Human growth hormone (GH) was first used more than 30 years ago to stimulate growth in a child with hypopituitarism (1). Subsequently, a limited supply of pituitary glands from which GH could be extracted and purified required that GH therapy be restricted to children with the most severe and unequivocal GH deficiency (GHD). Strict, arbitrary laboratory criteria were established to identify patients likely to derive the greatest benefit from scarce GH. Delays in diagnosis and treatment, interruptions in therapy, and dosage restrictions were common during this time. Consequently, while GH accelerated growth of these individuals, adult statures were usually less than average (2-4).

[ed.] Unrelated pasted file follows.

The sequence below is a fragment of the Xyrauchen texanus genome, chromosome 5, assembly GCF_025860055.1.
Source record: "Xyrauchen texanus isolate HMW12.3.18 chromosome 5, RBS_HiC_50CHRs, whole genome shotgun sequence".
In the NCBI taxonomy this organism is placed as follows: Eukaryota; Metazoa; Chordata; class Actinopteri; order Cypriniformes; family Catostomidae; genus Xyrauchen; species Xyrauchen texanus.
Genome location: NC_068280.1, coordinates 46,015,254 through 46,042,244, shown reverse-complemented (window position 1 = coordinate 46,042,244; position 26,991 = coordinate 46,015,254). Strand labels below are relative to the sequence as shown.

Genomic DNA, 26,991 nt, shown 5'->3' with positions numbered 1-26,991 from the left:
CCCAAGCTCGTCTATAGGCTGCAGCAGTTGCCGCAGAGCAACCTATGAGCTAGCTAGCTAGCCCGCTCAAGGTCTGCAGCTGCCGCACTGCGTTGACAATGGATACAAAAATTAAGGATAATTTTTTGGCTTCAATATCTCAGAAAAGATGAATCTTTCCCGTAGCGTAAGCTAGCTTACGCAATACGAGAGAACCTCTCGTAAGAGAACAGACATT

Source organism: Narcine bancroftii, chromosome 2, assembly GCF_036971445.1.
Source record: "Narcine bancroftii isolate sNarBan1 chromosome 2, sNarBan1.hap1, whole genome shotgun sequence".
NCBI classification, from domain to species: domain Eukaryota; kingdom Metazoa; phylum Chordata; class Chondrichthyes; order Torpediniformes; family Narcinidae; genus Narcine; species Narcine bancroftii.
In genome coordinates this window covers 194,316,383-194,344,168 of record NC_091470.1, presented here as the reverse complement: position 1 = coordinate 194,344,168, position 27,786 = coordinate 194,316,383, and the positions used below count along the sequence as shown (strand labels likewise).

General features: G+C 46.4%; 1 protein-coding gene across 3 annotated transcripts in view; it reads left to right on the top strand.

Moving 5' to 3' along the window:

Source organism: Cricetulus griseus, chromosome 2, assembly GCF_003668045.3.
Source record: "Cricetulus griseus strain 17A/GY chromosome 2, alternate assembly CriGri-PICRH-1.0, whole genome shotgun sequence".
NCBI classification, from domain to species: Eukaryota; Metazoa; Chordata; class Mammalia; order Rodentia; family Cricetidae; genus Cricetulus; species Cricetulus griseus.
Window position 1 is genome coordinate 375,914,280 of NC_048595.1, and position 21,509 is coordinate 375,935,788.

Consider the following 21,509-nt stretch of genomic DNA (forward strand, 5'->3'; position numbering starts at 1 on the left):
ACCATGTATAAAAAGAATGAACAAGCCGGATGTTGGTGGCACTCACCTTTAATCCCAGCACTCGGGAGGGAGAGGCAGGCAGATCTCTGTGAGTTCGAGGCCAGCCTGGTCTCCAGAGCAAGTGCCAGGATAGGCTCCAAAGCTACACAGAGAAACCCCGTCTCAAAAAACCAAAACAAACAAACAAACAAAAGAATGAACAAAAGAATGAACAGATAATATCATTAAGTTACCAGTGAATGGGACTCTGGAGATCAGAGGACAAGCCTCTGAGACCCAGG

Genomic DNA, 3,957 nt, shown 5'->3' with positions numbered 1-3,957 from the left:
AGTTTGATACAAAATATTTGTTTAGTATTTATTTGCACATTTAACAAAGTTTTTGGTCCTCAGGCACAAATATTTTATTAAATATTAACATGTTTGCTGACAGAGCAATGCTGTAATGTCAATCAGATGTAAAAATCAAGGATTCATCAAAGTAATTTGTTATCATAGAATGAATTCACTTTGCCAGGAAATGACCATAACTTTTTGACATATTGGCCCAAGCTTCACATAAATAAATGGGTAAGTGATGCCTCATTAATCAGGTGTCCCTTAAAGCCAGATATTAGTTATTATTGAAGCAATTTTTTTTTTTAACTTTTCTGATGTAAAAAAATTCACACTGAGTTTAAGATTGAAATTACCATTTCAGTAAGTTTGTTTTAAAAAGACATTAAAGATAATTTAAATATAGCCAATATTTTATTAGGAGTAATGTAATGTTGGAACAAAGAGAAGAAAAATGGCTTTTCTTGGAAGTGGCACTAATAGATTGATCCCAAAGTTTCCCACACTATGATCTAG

|Original language||English (US)|
|Title of host publication||Pediatric Endocrinology, Fifth Edition|
|Subtitle of host publication||Volume 2 Growth, Adrenal, Sexual, Thyroid, Calcium, and Fluid Balance Disorders|
|Number of pages||31|
|State||Published - Jan 1 2006|